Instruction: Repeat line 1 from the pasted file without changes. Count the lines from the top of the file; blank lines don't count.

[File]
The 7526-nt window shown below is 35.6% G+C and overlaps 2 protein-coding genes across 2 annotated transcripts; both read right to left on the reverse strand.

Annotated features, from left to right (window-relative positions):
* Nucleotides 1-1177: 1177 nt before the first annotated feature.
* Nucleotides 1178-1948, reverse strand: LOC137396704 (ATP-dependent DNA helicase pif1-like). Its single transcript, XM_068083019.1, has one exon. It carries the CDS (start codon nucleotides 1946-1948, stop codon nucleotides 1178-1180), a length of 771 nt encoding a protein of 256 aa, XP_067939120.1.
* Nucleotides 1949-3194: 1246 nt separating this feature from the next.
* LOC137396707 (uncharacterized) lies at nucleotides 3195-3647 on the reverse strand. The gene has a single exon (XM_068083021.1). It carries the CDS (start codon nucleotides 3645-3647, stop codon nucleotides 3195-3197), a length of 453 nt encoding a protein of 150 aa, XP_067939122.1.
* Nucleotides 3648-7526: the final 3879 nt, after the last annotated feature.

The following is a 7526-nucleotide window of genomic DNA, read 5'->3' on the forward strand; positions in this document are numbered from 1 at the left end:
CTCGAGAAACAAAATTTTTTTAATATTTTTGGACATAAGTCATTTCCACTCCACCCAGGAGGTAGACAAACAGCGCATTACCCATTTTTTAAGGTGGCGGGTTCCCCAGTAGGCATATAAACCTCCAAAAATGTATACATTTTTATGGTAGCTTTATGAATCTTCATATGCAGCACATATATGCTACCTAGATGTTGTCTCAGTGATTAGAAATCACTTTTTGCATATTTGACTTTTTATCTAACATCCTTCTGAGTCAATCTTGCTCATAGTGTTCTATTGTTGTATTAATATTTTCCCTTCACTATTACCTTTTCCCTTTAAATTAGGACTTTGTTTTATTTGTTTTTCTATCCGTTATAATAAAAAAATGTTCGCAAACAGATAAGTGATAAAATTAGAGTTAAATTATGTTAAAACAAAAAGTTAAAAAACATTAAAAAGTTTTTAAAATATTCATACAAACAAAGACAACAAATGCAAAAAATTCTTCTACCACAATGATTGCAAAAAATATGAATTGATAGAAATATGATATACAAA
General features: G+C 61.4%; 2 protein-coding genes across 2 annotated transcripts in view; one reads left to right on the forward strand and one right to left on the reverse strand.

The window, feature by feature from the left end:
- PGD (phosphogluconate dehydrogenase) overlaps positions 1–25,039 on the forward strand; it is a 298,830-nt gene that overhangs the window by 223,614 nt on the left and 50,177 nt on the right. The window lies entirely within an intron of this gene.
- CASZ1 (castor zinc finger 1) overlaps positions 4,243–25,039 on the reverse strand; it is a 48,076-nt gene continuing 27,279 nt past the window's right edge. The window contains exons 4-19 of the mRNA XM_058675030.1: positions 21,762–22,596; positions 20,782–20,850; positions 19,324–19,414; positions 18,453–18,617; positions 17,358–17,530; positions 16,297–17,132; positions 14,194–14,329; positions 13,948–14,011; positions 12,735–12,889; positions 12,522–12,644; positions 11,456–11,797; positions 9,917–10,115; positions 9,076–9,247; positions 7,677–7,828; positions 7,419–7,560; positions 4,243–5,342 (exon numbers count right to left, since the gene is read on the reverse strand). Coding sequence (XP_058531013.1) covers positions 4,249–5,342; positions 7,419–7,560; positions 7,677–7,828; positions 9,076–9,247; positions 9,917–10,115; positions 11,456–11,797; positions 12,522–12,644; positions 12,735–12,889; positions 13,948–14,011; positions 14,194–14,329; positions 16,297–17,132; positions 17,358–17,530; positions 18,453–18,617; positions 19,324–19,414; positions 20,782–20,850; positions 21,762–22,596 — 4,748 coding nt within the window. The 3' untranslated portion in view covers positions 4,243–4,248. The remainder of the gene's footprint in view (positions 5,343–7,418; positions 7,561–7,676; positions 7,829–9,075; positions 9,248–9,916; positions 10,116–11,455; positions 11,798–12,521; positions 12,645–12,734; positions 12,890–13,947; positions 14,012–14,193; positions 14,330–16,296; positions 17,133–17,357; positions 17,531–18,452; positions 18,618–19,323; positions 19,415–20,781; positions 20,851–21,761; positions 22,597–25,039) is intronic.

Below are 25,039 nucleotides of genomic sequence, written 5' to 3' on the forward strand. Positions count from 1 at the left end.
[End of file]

The 7526-nt window shown below is 35.6% G+C and overlaps 2 protein-coding genes across 2 annotated transcripts; both read right to left on the reverse strand.